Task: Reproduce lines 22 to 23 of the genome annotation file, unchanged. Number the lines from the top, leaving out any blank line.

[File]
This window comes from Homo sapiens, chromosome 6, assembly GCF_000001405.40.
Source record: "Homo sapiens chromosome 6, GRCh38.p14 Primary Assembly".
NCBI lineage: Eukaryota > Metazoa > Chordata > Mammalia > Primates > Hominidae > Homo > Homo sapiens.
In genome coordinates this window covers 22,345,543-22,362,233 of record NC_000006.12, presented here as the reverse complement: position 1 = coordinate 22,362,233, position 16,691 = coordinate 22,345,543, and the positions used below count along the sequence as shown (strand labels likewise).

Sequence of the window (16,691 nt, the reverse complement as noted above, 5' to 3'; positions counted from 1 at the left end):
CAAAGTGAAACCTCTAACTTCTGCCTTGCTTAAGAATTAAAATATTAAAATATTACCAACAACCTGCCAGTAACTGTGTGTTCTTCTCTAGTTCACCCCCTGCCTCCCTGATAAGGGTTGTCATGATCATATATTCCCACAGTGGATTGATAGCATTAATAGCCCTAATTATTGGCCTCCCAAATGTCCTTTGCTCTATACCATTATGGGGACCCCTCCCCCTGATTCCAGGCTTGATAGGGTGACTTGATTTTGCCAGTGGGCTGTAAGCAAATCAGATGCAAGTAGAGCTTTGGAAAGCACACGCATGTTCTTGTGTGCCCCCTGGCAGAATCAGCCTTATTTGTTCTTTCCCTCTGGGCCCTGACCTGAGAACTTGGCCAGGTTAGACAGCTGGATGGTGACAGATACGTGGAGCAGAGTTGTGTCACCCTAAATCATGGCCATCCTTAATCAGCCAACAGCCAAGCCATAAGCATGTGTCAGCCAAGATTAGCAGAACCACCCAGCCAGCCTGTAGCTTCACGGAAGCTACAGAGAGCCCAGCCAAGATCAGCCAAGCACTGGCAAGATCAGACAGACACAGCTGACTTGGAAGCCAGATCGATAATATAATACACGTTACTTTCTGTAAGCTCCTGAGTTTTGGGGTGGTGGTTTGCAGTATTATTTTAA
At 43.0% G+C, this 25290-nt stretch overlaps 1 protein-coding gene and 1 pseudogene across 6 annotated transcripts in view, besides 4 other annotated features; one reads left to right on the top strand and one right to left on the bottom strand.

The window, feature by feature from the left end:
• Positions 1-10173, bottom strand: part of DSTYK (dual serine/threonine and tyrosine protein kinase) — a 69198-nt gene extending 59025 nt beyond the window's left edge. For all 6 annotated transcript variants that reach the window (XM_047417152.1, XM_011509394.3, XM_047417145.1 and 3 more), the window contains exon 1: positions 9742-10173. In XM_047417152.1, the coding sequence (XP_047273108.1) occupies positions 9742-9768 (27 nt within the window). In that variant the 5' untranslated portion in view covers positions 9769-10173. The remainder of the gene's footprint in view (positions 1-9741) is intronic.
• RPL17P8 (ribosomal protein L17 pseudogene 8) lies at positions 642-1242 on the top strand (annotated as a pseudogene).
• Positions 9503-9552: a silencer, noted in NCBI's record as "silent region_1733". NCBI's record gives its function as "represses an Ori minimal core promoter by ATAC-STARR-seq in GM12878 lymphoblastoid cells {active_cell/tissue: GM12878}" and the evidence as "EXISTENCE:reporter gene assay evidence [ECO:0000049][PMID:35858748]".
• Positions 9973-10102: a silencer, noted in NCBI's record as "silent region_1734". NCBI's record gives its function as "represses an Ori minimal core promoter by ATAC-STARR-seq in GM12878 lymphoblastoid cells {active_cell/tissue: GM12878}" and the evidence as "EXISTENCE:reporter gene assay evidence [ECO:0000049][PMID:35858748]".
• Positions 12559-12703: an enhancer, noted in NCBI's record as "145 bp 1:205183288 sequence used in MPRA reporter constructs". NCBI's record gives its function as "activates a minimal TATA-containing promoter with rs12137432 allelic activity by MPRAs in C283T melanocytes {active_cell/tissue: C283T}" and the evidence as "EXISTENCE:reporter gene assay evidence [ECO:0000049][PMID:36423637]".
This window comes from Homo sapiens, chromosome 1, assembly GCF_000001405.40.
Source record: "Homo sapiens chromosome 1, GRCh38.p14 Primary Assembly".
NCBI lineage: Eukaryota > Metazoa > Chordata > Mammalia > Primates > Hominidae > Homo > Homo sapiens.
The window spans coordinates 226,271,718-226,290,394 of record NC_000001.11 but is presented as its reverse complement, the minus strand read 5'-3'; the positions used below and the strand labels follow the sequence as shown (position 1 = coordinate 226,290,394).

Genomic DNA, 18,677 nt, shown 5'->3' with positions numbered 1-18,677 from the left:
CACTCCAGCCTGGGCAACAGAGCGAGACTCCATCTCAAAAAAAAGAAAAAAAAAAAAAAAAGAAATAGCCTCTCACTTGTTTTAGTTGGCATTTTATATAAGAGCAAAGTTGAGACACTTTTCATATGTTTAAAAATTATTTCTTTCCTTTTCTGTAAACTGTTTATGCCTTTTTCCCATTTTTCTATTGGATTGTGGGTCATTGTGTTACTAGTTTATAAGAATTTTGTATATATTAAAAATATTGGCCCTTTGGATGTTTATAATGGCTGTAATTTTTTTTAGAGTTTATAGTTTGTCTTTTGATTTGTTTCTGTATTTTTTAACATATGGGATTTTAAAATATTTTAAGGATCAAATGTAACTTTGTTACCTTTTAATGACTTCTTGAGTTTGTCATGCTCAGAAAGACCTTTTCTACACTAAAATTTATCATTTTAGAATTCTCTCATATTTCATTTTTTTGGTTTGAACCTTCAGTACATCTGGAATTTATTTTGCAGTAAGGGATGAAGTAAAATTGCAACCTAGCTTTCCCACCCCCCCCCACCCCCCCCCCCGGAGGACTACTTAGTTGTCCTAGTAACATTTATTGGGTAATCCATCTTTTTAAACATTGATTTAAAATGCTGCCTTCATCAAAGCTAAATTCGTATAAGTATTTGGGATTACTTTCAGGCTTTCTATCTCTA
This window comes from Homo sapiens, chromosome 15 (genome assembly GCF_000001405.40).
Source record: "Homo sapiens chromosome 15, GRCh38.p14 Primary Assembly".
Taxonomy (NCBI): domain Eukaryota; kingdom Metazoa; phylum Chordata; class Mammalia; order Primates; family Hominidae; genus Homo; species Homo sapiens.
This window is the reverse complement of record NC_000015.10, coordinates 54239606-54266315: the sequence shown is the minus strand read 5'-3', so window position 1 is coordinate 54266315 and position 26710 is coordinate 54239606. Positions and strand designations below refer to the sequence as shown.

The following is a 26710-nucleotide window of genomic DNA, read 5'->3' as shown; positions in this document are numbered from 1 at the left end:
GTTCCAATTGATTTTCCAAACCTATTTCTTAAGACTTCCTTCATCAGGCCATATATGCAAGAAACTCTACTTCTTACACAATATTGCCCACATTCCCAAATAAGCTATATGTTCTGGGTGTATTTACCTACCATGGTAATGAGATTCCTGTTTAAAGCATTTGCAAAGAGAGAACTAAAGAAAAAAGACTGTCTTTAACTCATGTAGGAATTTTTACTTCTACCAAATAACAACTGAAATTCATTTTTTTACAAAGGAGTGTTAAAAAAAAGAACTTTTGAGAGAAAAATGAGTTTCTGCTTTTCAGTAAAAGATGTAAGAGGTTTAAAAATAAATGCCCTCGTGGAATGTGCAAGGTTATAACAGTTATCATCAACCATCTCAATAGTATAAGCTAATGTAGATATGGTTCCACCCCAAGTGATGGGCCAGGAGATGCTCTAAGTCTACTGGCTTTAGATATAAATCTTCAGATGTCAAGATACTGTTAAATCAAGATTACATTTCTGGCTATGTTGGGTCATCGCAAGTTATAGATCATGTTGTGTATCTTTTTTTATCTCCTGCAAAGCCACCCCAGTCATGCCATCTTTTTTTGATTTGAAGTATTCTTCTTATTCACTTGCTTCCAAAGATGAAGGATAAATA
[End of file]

Taxonomy (NCBI): domain Eukaryota; kingdom Metazoa; phylum Chordata; class Mammalia; order Primates; family Hominidae; genus Homo; species Homo sapiens.
This window is the reverse complement of record NC_000015.10, coordinates 54239606-54266315: the sequence shown is the minus strand read 5'-3', so window position 1 is coordinate 54266315 and position 26710 is coordinate 54239606. Positions and strand designations below refer to the sequence as shown.